It also highlights yet again the changing nature of Peace Corps. Whereas before some might argue that the most technically challenging component of service was maintaining a bicycle (though for a while volunteers did have vehicles), computers are becoming a more and more important part of a volunteer’s service, and I have heard several volunteers remark that having computer skills and access to the resource is actually the biggest benefit a volunteer can bring to his or her organization. It is increasingly critical to maintain the health of the computers. However, there is not necessarily a correlation between the increase in computer maintenance needs and the maintenance skills of the volunteers themselves. Peace Corps should start to look at formalizing policies regarding volunteer computer maintenance, repair and technical support if it is going to keep its volunteers relevant and helpful to the host countries in the 21st century.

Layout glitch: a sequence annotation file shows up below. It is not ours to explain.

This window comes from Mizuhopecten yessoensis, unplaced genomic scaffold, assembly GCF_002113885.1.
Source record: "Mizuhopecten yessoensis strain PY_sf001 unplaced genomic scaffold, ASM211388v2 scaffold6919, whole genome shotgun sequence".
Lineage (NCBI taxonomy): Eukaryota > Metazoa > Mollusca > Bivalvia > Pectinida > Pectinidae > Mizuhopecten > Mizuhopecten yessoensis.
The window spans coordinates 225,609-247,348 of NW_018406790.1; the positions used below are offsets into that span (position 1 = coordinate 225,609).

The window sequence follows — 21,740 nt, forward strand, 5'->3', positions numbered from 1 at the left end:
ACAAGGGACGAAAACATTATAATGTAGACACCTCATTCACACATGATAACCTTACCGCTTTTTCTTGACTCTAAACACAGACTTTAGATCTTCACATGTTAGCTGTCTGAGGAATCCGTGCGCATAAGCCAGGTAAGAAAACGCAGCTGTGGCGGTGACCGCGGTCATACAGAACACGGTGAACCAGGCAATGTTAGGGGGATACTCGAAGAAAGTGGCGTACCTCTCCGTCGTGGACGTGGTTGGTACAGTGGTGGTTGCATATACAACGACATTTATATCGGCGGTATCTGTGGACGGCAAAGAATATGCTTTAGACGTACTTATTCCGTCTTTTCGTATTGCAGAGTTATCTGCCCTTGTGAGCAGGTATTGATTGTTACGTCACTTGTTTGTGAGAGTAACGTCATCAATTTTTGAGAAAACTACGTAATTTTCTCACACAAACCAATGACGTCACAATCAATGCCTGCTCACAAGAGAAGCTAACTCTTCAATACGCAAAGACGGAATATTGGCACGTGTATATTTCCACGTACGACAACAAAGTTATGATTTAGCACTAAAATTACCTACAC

While in Nairobi, I also provided some tips on how to teach computers. I hope they were helpful.

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The Feedback Loop

NOTE:This is a non-technical post about a technical topic. If interested, keep reading. If not, move on, I won’t be offended.

We all know that one of the best reasons to learn from history is so that we might not repeat it, yet another fact of life is that history has a notoriety for repeating itself. Consumer level technology is a fun place to watch these axioms at work. The world of technology moves at an fast pace, for many reasons, and as a result those of us who are both into history and technology get to watch history cycles loop very quickly. With technology, the trick to not failing as in the past is to make slight enough adjustments that the concepts that once inspired the great ideas are still there but the actual application has altered enough to become more feasible.

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Small World Syndrome